Bioethics Yearbook: Theological Developments in Bioethics, 1990-1992 v. 3
As the field of bioethics has matured, increasing attention is being paid to how bioethical issues are treated in different moral and religious traditions and in different regions of the world. The "Bioethics Yearbook" series provides analyses of how such issues as new reproductive techniques, abortion, maternal-foetal conflicts, care of seriously ill newborns, consent, confidentiality, equitable access, cost-containment, withholding and withdrawing treatment, active euthanasia, the definition of death, and organ tranplantation are being discussed in different religious traditions and regions. Volume three discusses theological developments from 1990-1992 in Anglican, Baptist, Buddhist, Catholic, Continental Protestant, Eastern Orthodox, Hindu, Jewish, Latter-Day Saint, Lutheran, Methodist, Muslim, and Presbyterian traditions.
- Hardback | 320 pages
- 171.45 x 230 x 25.4mm | 699.98g
- 01 Nov 1993
- Kluwer Academic Publishers
- Dordrecht, United States
Other books in this series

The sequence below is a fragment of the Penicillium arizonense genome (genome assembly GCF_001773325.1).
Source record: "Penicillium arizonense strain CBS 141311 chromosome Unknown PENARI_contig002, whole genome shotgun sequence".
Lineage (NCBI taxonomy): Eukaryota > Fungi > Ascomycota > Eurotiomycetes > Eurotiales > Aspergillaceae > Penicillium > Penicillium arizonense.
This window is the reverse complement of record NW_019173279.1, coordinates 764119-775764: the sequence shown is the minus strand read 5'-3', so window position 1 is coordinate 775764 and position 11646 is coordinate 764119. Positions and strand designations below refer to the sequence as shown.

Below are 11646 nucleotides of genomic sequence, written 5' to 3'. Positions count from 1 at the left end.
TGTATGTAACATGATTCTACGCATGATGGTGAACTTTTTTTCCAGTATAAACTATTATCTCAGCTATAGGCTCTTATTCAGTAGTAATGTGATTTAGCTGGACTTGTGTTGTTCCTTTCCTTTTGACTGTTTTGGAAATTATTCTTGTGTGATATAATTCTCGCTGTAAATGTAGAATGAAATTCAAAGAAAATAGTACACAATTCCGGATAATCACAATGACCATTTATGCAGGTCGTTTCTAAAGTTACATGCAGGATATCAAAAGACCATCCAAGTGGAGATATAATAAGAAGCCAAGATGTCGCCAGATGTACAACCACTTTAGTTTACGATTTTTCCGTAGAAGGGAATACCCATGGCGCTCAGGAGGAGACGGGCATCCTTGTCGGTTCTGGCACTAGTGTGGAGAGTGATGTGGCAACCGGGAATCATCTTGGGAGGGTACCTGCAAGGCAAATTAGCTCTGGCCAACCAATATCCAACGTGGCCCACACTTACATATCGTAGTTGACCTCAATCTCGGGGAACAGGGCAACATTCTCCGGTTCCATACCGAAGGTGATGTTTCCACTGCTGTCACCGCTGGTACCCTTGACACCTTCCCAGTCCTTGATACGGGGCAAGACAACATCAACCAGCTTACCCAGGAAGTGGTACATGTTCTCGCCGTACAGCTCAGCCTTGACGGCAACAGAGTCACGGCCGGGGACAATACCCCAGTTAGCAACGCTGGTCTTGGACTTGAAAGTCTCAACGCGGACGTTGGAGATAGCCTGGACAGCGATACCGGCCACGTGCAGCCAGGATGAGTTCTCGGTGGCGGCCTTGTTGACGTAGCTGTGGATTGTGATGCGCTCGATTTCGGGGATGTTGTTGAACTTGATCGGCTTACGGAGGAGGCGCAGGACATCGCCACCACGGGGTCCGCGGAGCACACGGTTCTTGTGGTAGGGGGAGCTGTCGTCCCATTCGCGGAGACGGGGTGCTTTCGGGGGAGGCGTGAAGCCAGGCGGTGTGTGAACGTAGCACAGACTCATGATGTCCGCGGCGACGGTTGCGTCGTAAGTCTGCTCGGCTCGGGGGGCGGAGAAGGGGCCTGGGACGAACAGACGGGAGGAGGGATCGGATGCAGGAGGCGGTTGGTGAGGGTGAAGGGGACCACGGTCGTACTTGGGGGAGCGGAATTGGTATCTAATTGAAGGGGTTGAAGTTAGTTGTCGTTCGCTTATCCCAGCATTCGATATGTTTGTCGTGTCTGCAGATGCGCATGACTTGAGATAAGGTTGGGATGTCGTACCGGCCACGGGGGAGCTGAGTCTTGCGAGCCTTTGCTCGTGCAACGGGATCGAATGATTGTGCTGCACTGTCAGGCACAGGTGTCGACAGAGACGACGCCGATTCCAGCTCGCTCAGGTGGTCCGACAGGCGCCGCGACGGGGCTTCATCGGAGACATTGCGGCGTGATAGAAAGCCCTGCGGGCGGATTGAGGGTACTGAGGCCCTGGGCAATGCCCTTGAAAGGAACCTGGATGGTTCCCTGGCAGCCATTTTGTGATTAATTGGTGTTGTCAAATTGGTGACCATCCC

Table of contents
Staff of Center. Bioethical Issues in Protestant Continental Europe; T.A. Boer, E. Schroten. The Roman Catholic Tradition and Bioethics; J. Boyle. Embodiment and Ethics: a Latter-Day Saint Perspective; C.S. Campbell. Hindu and Indian Developments; P.N. Desai, B.A. Lustig. The Anglican Communion and Bioethics; J.A. Granbois, D.H. Smith. Eastern Orthodox Bioethics; S.S. Harakas. Bioethical Developments in Islam; H. Hathout, B.A. Lustig. Lutheran Perspectives on Bioethics; P. Nelson. Buddhism, Zen, and Bioethics; K. Nolan. Biomedical Ethics in Methodist Traditions; R.L. Shelton. Baptist-Evangelical Medical Ethics; P.D. Simmons. Jewish Medical Ethics; A. Steinberg. Bioethics and the Reformed Tradition; K. Vaux.
Both, series THEOLOGY AND MEDICINE and Bioethics Yearbook are recommended to university, healthcare institutional, and hospital libraries. Ethics committees, in particular, will find these yearbooks indispensable for their efforts at cooperative, reasonable and effective decision-making with individuals in their care.' The Heythrop Journal, 37: 1 (1996)